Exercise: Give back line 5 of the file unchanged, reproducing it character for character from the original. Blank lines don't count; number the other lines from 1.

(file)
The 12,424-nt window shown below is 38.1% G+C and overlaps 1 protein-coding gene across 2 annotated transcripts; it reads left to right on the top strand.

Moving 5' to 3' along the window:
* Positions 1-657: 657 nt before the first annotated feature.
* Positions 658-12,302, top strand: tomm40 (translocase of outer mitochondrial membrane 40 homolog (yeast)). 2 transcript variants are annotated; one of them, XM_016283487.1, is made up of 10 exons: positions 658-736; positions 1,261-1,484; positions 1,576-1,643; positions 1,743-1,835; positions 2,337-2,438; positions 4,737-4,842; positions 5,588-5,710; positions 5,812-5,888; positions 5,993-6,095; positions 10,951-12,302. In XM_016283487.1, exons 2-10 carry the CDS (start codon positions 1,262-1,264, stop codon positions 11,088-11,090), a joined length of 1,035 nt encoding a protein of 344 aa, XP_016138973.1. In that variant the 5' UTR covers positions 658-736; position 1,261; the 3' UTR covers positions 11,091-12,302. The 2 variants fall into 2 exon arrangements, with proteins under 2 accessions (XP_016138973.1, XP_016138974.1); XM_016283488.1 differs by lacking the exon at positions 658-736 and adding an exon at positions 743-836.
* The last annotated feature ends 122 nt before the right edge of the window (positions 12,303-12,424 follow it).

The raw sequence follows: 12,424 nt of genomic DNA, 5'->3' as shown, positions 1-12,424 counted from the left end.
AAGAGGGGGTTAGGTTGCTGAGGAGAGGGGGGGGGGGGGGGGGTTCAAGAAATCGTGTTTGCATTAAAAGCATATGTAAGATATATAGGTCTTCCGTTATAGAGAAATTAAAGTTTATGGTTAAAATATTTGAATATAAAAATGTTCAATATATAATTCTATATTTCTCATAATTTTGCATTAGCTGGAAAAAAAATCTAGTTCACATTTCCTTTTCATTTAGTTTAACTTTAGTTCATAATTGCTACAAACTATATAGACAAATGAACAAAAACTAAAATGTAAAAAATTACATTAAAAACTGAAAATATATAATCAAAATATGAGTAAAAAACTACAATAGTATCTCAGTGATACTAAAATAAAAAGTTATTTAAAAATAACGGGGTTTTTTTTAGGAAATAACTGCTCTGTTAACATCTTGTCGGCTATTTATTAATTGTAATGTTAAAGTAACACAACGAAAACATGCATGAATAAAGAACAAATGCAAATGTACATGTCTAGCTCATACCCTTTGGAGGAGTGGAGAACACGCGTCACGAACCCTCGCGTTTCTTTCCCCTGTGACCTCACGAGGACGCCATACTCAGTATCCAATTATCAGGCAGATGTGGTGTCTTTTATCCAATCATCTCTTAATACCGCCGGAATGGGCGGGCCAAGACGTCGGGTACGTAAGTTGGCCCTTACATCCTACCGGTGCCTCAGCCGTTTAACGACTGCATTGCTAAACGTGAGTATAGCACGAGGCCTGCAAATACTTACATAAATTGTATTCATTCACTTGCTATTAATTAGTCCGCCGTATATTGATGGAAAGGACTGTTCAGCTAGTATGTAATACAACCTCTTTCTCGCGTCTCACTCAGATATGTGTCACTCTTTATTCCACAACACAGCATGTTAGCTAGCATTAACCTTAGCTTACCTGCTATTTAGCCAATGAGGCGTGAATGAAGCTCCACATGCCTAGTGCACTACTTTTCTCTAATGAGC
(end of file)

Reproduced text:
* The last annotated feature ends 122 nt before the right edge of the window (positions 12,303-12,424 follow it).